The University of Maryland in the US posted a statement on its website late Monday, saying that it "proudly supports Yang Shuping's right to share her views and her unique perspectives and we commend her on lending her voice on this joyous occasion."
Yang, a graduate student at the university, made a speech, saying that she came to study at the university for "fresh air," while Chinese netizens found that Yang had studied in Kunming, Southwest China's Yunnan Province, a city that enjoys high-quality air. Yang also mentioned that she came to the US to breathe another kind of "fresh air" — "free speech."
Many Chinese alumni of the university reached by the Global Times on Tuesday said that the university's statement was "unacceptable" and, since the university stressed the importance of "hearing different viewpoints and embracing diversity," their voices should also be heard.
The university's Chinese alumni association also posted a video online titled "Proud of China," in which they said that they "are deeply concerned about some of the stereotypical comments in Yang's speech" and noted that Yang's speech includes "false statement and rumors."
The video has been watched for more than 6 million times on YouTube and Sina Weibo as of press time.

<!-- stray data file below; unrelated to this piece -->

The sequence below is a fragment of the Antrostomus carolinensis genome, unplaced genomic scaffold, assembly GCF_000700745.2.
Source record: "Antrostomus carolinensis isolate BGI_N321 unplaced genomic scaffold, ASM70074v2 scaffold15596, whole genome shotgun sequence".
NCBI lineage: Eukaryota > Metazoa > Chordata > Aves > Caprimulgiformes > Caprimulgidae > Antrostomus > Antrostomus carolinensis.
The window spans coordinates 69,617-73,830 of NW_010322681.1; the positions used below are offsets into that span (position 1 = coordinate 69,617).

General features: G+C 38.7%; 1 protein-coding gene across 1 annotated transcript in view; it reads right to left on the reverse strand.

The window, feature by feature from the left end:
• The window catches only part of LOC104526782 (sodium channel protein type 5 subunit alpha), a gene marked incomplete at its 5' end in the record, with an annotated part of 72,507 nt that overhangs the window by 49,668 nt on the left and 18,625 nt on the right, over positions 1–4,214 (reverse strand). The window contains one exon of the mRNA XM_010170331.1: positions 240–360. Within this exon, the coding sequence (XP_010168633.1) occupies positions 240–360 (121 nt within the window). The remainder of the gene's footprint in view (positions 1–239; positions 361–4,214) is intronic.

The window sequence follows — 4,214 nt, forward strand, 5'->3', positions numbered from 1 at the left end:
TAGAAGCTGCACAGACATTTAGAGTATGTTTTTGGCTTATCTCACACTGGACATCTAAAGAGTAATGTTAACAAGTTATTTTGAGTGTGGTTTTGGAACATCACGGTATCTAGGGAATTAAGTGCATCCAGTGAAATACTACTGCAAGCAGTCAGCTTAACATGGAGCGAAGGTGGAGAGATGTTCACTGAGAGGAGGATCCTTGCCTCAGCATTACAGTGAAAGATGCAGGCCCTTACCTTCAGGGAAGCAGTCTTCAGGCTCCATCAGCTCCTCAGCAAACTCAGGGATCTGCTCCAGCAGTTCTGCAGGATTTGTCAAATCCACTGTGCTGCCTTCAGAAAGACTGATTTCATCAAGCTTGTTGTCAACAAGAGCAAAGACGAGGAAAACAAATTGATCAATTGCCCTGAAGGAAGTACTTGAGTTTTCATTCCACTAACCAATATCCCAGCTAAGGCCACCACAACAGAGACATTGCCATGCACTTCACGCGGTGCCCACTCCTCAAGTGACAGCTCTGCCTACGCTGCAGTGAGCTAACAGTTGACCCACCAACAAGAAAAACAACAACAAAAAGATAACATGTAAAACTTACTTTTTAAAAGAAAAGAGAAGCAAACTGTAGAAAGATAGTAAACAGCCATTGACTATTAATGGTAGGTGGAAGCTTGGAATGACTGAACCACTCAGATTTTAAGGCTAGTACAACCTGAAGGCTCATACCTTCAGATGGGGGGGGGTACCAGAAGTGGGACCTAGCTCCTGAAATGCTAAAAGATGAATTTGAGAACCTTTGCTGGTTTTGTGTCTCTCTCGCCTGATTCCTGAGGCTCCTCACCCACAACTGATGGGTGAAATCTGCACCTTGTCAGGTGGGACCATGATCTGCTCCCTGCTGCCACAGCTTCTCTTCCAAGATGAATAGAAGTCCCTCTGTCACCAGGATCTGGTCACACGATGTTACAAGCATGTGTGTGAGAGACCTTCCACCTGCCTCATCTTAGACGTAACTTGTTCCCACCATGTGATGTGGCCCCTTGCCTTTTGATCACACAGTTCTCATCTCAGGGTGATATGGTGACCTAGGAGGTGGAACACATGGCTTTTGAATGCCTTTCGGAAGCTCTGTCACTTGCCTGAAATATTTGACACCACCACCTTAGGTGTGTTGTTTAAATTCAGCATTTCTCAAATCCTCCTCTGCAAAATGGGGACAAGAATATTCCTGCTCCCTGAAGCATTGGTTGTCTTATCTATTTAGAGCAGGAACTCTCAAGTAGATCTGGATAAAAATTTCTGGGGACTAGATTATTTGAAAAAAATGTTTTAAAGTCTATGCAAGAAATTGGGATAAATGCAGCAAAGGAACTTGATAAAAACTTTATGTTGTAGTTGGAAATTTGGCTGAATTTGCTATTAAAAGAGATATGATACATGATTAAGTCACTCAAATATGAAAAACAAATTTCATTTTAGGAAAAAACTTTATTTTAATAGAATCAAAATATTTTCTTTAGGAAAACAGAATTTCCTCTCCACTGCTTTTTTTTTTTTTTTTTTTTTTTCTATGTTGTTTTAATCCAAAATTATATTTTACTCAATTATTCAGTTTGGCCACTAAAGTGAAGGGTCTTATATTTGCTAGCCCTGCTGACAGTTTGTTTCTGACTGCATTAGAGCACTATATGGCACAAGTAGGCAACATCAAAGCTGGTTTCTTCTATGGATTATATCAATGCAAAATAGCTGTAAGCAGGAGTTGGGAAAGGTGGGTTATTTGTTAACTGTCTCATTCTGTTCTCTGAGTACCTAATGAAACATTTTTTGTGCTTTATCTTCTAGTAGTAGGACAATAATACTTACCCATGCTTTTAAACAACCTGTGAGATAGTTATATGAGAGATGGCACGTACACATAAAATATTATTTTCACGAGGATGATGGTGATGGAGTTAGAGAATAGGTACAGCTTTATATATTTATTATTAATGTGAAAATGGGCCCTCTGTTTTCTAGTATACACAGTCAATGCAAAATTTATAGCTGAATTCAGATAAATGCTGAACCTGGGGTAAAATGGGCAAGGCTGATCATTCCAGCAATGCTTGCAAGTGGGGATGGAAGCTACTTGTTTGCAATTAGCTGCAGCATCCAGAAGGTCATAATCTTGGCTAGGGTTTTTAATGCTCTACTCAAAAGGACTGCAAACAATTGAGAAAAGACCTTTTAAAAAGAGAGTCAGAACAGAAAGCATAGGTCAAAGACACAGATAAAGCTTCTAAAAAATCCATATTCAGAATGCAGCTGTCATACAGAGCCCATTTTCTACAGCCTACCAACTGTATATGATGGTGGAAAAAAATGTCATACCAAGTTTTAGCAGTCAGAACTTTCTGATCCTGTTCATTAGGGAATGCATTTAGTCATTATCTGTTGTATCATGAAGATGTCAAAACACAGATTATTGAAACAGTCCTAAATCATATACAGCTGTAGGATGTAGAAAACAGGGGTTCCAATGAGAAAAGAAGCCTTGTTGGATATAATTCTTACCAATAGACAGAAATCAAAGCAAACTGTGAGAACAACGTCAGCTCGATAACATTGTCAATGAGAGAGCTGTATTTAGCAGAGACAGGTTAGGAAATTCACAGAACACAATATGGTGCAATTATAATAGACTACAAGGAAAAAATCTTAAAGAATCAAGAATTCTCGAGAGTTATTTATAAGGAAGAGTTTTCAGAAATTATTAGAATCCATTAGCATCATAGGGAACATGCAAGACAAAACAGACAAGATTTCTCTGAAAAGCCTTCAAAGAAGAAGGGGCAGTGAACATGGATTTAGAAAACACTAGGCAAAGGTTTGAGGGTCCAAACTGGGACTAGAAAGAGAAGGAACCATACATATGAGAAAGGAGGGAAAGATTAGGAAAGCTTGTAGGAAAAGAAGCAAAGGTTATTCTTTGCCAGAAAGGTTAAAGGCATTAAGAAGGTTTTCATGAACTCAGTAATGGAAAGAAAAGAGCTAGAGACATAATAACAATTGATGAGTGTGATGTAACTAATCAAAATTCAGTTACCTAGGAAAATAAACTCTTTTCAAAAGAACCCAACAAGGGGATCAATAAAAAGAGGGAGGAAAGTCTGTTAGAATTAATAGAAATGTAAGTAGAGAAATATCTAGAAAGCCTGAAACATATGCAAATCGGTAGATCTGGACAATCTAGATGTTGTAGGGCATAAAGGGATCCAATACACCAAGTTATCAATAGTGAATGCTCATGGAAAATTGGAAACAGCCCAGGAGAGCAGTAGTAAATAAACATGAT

The video of Yang's speech has triggered debate with many criticizing her for "degrading China." An apology on her Sina Weibo on Monday failed to end the episode, as it had sparked discussions on Chinese netizens' nationalism and patriotism.
"Remarks based on real experience deserve respect, but some Chinese students have fabricated information or quoted out of context to smear China's image in order to please foreign audiences, which is morally wrong," Steven Dong, a professor at the Academy of Media and Public Affairs of the Communication University of China, told the Global Times.
The topic on Yang's incident has garnered more than 56 million views on Sina Weibo as of press time. And some netizens began to post Yang's personal information online, including her parents' occupation, questioning how her father, reportedly an official at a local public security bureau, could afford the cost of her education overseas.
There are also people who hold the opposite view.
An online poll started on a WeChat account on Tuesday shows that 79 percent of more than 10,000 respondents believe Yang did not "belittle" China. Only 16 percent of the respondents, about more than 1,800 people think that Yang's speech had defamed China.
This article, written by Li Ruohan, was originally published in the Global Times.